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Gaming

Games: Nowhere Prophet, Ebony Spire: Heresy, The First Tree, Daggerfall, Talos Principle

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Gaming
  • Nowhere Prophet, a single-player tactical roguelike with card-based battles has Linux support

    Nowhere Prophet [Official Site, itch.io], a single-player tactical roguelike with card-based battles is currently going through 'First Access' (itch's version of Early Access) and it has Linux support.

  • Ebony Spire: Heresy, a first-person turn-based dungeon crawler will release next month

    For fans of the classic first-person dungeon crawlers, Ebony Spire: Heresy [Steam] looks like it might scratch the itch.

    One interesting thing to note, is that Linux is the primary platform for the development of the game. It's really great to hear about more games actually developed on Linux!

    Even better, is that the source code for the game is under the MIT license. You can find the source on GitHub. The source is currently a little outdated, but the developer has told me that it will be updated when the Beta becomes available.

  • The First Tree, a short and powerful exploration game is now available on Linux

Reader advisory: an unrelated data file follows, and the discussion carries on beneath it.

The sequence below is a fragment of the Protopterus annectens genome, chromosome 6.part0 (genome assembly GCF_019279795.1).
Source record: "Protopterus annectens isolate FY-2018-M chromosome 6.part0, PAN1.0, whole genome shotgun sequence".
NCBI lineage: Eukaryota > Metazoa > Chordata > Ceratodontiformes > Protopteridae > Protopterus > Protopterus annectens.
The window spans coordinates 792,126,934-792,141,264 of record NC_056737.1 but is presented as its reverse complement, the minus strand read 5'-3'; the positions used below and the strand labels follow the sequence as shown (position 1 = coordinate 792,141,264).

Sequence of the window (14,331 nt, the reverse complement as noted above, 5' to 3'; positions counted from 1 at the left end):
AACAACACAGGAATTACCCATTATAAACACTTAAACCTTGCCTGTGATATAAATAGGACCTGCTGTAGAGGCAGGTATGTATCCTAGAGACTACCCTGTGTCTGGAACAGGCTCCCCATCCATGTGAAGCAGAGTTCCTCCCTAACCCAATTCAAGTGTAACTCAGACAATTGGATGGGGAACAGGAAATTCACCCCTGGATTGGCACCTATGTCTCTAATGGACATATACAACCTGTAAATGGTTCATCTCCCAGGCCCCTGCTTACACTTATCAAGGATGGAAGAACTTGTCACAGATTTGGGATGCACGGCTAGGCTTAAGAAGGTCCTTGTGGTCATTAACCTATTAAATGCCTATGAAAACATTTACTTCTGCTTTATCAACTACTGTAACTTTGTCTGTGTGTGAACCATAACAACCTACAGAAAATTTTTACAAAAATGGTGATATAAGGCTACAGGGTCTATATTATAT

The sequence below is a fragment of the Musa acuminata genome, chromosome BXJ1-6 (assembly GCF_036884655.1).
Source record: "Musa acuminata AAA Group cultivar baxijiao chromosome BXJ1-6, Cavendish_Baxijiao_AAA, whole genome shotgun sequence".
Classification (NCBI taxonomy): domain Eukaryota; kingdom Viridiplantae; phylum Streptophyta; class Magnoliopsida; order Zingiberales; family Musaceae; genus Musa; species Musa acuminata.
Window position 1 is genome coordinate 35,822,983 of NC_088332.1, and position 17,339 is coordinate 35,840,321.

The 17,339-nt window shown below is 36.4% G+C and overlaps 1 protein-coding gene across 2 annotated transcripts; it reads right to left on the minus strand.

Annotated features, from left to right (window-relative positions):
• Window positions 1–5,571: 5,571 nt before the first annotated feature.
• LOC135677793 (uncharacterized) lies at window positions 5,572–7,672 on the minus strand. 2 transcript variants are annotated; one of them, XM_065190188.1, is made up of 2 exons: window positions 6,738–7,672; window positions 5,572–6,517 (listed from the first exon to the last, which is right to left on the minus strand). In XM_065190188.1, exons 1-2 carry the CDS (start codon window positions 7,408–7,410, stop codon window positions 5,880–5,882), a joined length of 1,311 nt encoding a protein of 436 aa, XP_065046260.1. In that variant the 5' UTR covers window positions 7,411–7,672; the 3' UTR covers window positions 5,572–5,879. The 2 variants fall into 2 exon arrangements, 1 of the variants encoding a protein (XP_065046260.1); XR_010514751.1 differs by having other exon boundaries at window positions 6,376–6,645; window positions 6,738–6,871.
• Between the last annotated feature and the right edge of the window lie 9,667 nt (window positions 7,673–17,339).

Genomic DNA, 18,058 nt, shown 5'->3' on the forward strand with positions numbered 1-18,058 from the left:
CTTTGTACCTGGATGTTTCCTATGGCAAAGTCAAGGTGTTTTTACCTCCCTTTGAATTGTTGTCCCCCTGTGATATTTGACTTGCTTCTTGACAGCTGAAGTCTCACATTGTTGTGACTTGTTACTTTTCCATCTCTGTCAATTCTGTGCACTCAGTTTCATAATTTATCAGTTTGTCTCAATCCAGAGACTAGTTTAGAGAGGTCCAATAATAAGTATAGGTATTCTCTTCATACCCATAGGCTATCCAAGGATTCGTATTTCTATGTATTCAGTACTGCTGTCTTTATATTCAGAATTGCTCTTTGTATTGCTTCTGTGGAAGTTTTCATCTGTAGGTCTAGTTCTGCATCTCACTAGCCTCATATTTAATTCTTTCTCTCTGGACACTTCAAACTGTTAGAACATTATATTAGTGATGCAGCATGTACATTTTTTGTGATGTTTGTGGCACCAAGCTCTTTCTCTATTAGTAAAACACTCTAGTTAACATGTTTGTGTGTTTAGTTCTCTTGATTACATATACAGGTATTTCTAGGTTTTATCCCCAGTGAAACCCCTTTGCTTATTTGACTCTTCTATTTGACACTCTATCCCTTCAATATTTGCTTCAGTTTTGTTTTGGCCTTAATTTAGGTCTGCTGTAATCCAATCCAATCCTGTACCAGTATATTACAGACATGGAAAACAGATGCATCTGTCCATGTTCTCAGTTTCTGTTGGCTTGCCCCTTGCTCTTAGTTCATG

The developer of The First Tree [itch.io, Steam, Official Site] email in to let everyone know that their beautiful 3rd-person exploration game is now on Linux 'due to a ton of requests'.

    Linux support arrived as part of a major patch, which improves gamepad support, adds an option to invert the Y-axis and Camera Sensitivity options are in too. On top of that, a bunch of bugs were also squashed.

  • The open source recreation of Daggerfall hits an important milestone

    Another classic game is getting closer to being fully playable natively on Linux. The project to recreate The Elder Scrolls II: Daggerfall in the Unity engine has hit an important milestone and now the the main quest is completely playable.

    Daggerfall is the second entry in Bethesda’s long-running Elder Scrolls series of role-playing games and was originally released way back in 1996. It was an ambitious game, with thousands upon thousands of locations to explore in an virtual game area the size of a small real-world nation. It’s a game that I personally lost a lot of time to way back in the day and I’m happy to see that a project that allows me to play it natively on Linux is coming along swimmingly.